Asset management is, of course, very important too.  This covers such specifics as activities and resources, responsibilities and timescales for implementing the long-term approach to the management of the development’s assets in order to achieve the agreed level of service.  This can be difficult to develop within today’s leasing environment, which tends to operate on a one-year basis. The knowledge needed to put together such plans, including such skills as pricing for the life-cycle replacement, and pricing for the continuous maintenance and compliance of such complicated plants.

Further complications are also added to the plans, when you think about the fact that developers of modern buildings tend to be involved in the scheme longer than they think, due to the fact that schemes these days are taking so much longer to sell.  This can mean that in a lot of cases, developers are now effectively becoming landlords too – with the associated complex responsibilities associated with that.

All these matters can be effectively dealt with by effective block management which will ensure that not only is a long-term planning solution and effective maintenance solution put in place to ensure a best value approach, but will also offer a USP to developers who are attempting to cope with the multiple skills required to manage a building properly.  This will enable an effective strategy to be built on to ensure that the building is effectively managed – a selling point which will attract potential purchasers.

 

 

Mixed Use Management

Posted by Stuart Prior

The rise in popularity in recent years of mixed used developments, with their complex legal and corporate structures paired with the complex building construction used; including various mechanical and engineering systems (such as security, parking, heating, lighting, etc.) – means that a wide range of skills are required in order to manage them effectively.  Many mixed use schemes tend to require property management solutions which are driven by regulations and the desire for reduced energy usage, as well as trying to offer a point of differentiation to other developments in the same marketplace, in order to attract buyers.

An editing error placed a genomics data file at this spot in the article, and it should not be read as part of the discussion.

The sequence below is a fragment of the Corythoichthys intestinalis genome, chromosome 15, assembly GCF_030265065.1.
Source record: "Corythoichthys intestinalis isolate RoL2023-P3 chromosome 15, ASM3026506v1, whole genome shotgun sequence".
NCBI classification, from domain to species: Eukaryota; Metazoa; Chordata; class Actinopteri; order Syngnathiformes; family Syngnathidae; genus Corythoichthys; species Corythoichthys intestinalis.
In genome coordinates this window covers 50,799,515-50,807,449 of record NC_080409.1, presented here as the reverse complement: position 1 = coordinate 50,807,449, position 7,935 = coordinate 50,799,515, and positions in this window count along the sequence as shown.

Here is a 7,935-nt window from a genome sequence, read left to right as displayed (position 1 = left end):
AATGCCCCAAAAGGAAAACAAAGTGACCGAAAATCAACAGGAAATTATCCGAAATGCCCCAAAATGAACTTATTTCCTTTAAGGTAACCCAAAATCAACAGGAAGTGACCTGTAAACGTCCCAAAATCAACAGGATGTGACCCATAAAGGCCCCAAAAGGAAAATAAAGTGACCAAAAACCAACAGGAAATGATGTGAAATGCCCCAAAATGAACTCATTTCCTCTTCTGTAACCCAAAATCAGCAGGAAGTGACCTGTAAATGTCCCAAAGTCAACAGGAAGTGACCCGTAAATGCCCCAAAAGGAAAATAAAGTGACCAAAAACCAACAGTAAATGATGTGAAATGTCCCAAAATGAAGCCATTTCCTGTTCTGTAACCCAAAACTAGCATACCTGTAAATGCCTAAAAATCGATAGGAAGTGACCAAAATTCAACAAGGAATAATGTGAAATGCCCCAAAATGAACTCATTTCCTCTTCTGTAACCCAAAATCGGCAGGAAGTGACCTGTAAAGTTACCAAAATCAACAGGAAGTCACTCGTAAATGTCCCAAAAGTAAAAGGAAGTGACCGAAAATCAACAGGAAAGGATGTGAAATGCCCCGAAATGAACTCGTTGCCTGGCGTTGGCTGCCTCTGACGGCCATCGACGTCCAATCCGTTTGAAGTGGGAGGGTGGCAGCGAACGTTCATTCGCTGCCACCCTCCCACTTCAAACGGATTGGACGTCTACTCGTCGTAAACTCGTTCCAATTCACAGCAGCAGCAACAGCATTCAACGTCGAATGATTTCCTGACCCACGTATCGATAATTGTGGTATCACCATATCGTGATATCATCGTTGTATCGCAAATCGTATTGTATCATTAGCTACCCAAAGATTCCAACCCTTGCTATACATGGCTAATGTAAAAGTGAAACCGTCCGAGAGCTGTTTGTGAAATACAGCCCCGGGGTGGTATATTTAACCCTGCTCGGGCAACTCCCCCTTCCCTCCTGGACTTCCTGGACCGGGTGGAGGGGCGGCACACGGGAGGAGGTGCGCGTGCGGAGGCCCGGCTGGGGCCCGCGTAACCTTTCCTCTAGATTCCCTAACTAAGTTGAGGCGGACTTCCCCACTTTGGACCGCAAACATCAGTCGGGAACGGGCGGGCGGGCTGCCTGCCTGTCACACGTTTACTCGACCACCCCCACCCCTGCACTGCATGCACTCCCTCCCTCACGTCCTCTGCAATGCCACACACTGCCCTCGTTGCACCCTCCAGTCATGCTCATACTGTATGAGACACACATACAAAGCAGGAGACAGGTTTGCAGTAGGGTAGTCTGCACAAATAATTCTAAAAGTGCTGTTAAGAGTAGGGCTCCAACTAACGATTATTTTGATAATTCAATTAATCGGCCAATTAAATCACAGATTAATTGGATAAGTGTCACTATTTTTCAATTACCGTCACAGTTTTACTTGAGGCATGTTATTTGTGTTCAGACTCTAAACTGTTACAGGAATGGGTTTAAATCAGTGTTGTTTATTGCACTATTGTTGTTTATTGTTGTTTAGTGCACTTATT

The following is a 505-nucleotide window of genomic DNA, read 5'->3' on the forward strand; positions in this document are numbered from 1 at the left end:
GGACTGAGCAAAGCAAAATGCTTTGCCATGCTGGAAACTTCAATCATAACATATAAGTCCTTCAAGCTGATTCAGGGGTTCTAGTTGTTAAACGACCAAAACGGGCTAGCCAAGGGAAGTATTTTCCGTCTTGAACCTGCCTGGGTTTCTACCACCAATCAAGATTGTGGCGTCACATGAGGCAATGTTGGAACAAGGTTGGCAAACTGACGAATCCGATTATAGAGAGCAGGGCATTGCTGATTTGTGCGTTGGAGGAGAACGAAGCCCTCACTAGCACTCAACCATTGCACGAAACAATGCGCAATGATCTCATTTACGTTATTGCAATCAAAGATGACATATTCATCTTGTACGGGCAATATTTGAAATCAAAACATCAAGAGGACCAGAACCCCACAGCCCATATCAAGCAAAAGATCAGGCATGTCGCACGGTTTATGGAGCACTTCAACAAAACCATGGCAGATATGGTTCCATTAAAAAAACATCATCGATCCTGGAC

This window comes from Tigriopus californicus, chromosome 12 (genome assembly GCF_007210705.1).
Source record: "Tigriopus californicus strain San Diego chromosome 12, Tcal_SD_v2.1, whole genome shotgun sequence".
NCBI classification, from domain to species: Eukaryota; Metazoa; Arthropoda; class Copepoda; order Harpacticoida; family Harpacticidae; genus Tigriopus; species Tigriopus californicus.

Having a development with a variety of tenure types would also strongly indicate that the management of that development needs to take into account the differing requirements and needs of each of the group’s resident within the development.  Residential owners will have different needs and desires than commercial tenants, and both tenant types have their own statutory regulations, which need to be followed and adhered too.

Some developments have tackled the complex issues thrown up by mixed usage by separating the management functions completely, but the Mainstay Group have found that the best value option would be to continue with a single management solution.   If there are multiple agents managing one development, the tendency can be for disputes over who is responsible for what to emerge – an annoyance which will be done away with, with the use of a single management solution.

Another issue for developers to be aware of is the length of time that a mixed use development may take to sell.  Developers are all too often now becoming landlords  – and this brings new and complex responsibilities too.  Understanding the complex issues brought about by having both residential and commercial tenants – including relevant legislation, is a very important skill for a successful building manager to hold, especially in the light of the importance of total transparency in all aspects of management which is so important to a lot of today’s tenants.

Mainstay Residential know that in order for any development to be a success it is very important to get the long-term management strategy to be right.  It is vitally important then, that a clear plan is agreed on as early in the development as possible – ideally before the first brick is even laid.  These plans must take into account the understanding that the period of ownership of a mixed use building is likely to get longer for the residential part, whilst commercial leases will get shorter.  So, a five-year or ten-year plan which presents the evidence of value for money, is a great way to show how well the building is managed, and, therefore, leave you in a better position to find buyers for any empty units within the building.